More Than 70000 Maasai Evicted From Ancestral Grounds in Tanzania
Posted by Tsoku Maela
In 2018, the East African Court of Justice (EACJ) granted an injunction prohibiting the Tanzanian government from evicting Maasai communities from 1 500 square kilometres of ancestral land. This follows the brokering of a deal between the Tanzanian government and United Arab Emirates-based hunting firm Ortello business corporation (OBC) permitting them to create a wildlife corridor for trophy hunting.
The government has ignored this injunction, however. The regional commissioner for the Arusha region, John Mongella informed Maasai leaders of the government’s decision to lease the land to OBC on 11 January 2022, stating that it was in the “national interest”. Approximately 15 villages within the proposed area would be impacted by the decision as the district is vital for Maasai pastoralists, who have sustainably stewarded the area for generations. The Maasai have developed a symbiotic relationship that has allowed local ecology, domesticated livestock, and people to coexist in a resource-scarce environment.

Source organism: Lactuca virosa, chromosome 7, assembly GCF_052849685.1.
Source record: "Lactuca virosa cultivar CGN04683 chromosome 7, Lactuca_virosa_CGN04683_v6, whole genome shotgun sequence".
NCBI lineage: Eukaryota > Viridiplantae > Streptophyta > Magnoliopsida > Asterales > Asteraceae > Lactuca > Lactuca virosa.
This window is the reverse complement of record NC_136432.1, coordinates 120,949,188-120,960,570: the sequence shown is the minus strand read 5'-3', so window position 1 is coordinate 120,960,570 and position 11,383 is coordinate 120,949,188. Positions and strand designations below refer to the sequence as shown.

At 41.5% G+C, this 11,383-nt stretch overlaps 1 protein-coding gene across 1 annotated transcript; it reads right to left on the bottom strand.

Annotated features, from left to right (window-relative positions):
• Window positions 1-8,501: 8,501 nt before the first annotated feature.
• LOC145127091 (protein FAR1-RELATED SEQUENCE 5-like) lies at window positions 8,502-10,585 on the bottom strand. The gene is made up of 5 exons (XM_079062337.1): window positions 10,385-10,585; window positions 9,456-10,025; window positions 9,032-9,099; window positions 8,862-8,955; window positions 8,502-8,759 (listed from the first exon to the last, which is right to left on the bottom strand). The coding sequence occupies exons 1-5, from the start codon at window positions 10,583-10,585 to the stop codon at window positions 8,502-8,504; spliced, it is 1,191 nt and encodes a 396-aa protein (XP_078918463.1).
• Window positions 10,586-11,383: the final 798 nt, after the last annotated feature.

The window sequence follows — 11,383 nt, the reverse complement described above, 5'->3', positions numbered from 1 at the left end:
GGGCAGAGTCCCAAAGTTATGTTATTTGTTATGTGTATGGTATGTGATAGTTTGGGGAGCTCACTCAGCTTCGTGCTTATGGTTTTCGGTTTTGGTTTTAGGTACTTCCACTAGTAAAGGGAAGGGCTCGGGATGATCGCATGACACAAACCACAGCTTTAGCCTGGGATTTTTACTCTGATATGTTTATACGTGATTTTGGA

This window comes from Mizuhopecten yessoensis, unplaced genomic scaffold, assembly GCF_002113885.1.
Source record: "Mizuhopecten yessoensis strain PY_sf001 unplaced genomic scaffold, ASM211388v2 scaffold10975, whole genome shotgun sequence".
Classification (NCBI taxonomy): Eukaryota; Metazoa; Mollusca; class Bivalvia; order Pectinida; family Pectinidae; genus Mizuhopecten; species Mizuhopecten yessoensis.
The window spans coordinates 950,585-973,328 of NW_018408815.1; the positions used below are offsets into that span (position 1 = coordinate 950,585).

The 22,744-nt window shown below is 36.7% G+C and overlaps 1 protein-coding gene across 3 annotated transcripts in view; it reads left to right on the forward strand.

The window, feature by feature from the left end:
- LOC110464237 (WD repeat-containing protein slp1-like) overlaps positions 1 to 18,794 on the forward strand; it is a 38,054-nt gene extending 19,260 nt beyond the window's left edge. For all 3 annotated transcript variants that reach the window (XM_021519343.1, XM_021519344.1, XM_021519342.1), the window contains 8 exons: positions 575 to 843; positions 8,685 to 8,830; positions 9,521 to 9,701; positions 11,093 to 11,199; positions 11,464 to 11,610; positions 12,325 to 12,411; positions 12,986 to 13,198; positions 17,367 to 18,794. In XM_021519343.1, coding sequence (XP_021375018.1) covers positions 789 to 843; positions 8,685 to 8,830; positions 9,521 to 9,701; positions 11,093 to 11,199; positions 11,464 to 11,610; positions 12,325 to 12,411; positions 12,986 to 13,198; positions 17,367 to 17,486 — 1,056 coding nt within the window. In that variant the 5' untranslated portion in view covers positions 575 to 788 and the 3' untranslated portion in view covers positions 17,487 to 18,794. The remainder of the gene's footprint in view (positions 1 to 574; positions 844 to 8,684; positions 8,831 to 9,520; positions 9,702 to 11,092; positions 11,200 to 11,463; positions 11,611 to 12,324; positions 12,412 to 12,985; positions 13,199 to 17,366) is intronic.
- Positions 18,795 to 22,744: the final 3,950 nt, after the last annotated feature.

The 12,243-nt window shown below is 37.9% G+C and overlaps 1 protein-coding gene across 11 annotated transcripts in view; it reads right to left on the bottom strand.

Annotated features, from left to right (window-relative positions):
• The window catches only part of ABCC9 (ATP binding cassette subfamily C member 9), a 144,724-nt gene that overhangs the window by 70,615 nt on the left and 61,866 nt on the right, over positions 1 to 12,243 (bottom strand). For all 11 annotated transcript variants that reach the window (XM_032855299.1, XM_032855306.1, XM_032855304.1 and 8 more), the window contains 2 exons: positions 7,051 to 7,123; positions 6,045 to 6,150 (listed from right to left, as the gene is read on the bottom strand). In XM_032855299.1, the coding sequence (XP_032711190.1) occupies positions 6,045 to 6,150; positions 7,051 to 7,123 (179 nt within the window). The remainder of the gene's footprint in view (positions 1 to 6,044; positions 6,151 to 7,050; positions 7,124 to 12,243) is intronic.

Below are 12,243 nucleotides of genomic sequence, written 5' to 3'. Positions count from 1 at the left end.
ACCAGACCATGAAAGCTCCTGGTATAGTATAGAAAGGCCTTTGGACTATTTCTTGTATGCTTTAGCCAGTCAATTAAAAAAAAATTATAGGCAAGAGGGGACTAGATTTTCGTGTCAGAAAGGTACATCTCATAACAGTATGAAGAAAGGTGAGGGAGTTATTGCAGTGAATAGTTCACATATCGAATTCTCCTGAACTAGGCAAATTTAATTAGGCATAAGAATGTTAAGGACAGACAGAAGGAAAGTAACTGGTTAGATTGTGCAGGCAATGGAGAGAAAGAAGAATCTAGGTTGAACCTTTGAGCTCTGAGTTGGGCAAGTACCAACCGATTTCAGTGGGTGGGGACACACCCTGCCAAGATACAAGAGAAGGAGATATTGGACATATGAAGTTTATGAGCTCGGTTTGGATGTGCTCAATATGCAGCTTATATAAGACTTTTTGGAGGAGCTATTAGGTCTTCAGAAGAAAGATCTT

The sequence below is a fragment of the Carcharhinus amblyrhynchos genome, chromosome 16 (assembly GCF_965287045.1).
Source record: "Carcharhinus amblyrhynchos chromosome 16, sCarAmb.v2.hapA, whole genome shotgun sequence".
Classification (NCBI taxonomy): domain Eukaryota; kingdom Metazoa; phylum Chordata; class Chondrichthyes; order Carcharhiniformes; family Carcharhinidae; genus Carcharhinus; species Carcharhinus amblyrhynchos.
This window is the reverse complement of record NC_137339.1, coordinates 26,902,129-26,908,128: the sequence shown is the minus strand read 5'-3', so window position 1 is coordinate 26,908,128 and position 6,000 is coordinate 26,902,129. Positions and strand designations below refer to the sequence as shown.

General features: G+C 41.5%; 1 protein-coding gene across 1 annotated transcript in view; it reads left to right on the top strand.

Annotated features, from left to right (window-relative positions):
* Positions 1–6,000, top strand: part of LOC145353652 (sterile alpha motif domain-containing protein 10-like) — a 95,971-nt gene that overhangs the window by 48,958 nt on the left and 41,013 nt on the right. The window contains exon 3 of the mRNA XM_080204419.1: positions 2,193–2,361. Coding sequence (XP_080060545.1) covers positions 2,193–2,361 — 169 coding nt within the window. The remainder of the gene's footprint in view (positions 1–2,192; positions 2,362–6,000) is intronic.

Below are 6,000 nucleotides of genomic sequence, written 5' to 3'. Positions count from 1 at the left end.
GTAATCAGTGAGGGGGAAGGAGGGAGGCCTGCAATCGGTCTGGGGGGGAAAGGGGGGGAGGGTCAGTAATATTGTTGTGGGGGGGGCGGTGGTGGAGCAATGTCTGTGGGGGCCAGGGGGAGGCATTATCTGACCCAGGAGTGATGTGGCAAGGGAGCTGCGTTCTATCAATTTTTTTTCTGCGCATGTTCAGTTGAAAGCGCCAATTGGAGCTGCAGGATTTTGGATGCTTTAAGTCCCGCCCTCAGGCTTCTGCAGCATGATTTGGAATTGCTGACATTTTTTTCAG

‘This local knowledge has been largely credited as allowing the large mammal population and ecological diversity to grow under the stewardship of the Maasai,’ said Anuradha Mittal, executive director of the Oakland Institute. ‘Replacing them with tourists and hunters will likely negatively impact the environment and health of wildlife populations.’